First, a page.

Issue Dec 2013 6 (3)

mwc coverSarah Maltby, Ben O’Loughlin, Barry Richards, Laura Roselle, and Philip Seib
Editors’ note
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ARTICLES

Ying Huang and Shahira Fahmy
Picturing a journey of protest or a journey of harmony? Comparing the visual framing of the 2008 Olympic torch relay in the US versus the Chinese press
In examining details of the international journey of the 2008 Olympic torch relay in the US and Chinese press, results revealed that US photos emphasized the protest frame by showing unsupported visuals of the torch relay and focusing on human rights/Tibetan independence. The Chinese dailies, on the other hand, emphasized the success of the torch relay while focusing on the harmony frame. These frames reflected each country’s news and societal values regarding the conflict under study, its policy towards Tibet, and its level of support for the Olympics in Beijing. In addition to these findings, the authors propose a framework of visual–textual consistency to access the relationship between visual and textual information. Therefore, this study not only adds to the body of work in visual communication by exploring the visual coverage of a controversial Olympic event in a cross-cultural context, offering a broader understanding of the intertwined relationship between media, conflict, and sports, but also contributes to framing theory by examining captions that build contrasting visual frames within a conflict setting.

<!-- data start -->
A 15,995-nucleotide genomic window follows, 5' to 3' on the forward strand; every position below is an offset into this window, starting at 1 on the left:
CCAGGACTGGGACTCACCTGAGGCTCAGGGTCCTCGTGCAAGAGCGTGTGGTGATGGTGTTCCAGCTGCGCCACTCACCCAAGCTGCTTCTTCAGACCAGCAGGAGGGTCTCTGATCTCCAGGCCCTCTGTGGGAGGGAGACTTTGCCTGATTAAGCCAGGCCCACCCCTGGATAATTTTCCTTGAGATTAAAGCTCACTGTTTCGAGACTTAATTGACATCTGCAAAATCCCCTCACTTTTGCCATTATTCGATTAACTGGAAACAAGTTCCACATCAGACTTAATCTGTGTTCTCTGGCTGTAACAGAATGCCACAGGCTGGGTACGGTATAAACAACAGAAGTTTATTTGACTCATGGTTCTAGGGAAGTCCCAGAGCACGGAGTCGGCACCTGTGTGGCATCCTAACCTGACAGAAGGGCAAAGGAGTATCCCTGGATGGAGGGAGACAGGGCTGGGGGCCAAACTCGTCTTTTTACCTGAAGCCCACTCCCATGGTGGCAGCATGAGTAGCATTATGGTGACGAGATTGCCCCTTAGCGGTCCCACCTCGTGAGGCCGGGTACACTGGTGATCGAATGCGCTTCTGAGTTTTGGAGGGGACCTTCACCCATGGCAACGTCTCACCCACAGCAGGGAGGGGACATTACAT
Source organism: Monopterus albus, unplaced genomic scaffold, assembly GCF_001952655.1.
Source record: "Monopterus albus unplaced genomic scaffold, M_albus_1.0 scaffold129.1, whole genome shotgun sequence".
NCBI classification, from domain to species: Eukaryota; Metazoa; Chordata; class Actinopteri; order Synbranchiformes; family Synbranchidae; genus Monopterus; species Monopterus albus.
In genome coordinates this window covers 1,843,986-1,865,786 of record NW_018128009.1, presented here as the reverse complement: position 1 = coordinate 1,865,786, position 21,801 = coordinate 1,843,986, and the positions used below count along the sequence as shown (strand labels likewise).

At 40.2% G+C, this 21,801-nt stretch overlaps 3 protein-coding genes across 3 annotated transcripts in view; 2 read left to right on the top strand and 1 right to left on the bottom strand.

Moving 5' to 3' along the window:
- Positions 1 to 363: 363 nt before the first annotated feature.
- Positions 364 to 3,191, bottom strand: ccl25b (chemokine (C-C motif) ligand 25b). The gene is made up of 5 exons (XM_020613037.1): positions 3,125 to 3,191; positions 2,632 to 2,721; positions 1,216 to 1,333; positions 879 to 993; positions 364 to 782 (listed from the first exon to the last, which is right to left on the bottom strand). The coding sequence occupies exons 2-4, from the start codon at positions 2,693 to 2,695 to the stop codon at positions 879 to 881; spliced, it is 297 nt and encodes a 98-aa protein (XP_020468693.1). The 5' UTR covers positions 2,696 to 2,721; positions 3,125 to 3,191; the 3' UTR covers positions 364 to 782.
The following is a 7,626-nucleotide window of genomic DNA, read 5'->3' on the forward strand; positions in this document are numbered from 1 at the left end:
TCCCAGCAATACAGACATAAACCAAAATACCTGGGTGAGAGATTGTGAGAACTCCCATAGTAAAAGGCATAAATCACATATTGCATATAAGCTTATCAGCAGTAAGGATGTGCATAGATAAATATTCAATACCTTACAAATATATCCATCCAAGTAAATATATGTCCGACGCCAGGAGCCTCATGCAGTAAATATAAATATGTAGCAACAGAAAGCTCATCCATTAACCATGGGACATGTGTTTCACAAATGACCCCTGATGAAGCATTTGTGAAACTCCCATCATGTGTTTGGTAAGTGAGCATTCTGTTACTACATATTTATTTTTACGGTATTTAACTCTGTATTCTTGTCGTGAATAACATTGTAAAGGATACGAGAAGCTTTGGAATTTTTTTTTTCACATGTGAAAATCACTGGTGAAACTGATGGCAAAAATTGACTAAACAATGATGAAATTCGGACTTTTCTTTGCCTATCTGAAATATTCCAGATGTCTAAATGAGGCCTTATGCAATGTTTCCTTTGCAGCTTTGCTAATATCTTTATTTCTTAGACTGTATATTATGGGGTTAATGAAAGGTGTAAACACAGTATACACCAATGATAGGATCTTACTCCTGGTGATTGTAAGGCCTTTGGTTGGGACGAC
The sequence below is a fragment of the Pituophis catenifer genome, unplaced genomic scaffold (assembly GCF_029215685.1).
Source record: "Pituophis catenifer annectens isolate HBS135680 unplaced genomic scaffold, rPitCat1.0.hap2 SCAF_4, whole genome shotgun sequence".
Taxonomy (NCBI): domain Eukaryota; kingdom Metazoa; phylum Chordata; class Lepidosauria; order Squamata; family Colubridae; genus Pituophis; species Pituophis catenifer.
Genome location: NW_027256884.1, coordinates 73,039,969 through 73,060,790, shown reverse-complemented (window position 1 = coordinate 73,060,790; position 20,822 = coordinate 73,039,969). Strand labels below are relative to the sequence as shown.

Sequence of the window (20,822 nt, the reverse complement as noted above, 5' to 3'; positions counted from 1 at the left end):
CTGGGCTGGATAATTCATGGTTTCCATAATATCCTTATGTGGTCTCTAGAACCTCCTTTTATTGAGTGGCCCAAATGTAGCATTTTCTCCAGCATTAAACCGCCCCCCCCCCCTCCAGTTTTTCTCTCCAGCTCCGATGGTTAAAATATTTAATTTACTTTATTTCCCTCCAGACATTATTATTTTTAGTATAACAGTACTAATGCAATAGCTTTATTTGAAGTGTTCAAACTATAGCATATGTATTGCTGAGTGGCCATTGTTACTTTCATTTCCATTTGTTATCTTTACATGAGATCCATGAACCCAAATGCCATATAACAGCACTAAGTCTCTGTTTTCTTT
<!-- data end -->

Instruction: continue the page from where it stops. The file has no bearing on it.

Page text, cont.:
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Marcus Schulzke
Being a terrorist: Video game simulations of the other side of the War on Terror
Some of the most theoretically significant moments of video games set in the War on Terror occur in the rare instances when these games allow players to assume a terrorist’s point of view. This perspectival shift raises the possibility that games might offer a humanizing look at the enemies in the War on Terror and that they might give players greater insight into terrorists’ motives and ideologies. This article examines three popular video games that allow players to become terrorists: America’s Army, Modern Warfare 2, and Medal of Honor: Warfighter. The author argues that the simulated experience of being a terrorist holds the potential to deepen players’ understanding of terrorism, but that popular games ultimately deliver experiences of terrorist subjectivities that have virtually no content and that leave terrorists almost indistinguishable from the games’ heroes. The terrorists whose viewpoints are shown are portrayed as people who engage in senseless acts of violence that are disconnected from motives or grievances. This leads the games to confirm the overarching War on Terror narrative that terrorists are irrational and evil enemies who are unworthy of respect.
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Delphine Letort
Looking back into Abu Ghraib: Standard Operating Procedure (Erroll Morris, 2008)